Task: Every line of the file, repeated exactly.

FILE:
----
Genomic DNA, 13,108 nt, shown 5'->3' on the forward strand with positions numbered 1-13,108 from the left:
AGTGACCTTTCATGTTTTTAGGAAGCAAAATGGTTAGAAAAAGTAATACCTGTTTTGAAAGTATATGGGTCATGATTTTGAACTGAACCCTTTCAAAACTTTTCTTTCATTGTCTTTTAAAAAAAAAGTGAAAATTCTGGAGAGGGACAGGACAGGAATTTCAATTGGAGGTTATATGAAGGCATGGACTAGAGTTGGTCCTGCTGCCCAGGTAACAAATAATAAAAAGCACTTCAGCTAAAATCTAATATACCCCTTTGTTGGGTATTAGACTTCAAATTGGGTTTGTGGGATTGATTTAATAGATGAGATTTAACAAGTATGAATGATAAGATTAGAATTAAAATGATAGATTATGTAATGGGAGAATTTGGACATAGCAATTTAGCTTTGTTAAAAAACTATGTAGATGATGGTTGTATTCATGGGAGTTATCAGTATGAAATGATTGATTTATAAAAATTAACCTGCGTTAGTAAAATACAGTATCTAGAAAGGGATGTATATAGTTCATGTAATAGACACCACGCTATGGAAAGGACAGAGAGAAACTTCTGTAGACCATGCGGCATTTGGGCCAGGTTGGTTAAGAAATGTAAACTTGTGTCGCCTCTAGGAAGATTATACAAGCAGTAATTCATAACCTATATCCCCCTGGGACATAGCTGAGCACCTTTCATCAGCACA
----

Genomic DNA, 13,108 nt, shown 5'->3' on the forward strand with positions numbered 1-13,108 from the left:
AGTGACCTTTCATGTTTTTAGGAAGCAAAATGGTTAGAAAAAGTAATACCTGTTTTGAAAGTATATGGGTCATGATTTTGAACTGAACCCTTTCAAAACTTTTCTTTCATTGTCTTTTAAAAAAAAAGTGAAAATTCTGGAGAGGGACAGGACAGGAATTTCAATTGGAGGTTATATGAAGGCATGGACTAGAGTTGGTCCTGCTGCCCAGGTAACAAATAATAAAAAGCACTTCAGCTAAAATCTAATATACCCCTTTGTTGGGTATTAGACTTCAAATTGGGTTTGTGGGATTGATTTAATAGATGAGATTTAACAAGTATGAATGATAAGATTAGAATTAAAATGATAGATTATGTAATGGGAGAATTTGGACATAGCAATTTAGCTTTGTTAAAAAACTATGTAGATGATGGTTGTATTCATGGGAGTTATCAGTATGAAATGATTGATTTATAAAAATTAACCTGCGTTAGTAAAATACAGTATCTAGAAAGGGATGTATATAGTTCATGTAATAGACACCACGCTATGGAAAGGACAGAGAGAAACTTCTGTAGACCATGCGGCATTTGGGCCAGGTTGGTTAAGAAATGTAAACTTGTGTCGCCTCTAGGAAGATTATACAAGCAGTAATTCATAACCTATATCCCCCTGGGACATAGCTGAGCACCTTTCATCAGCACA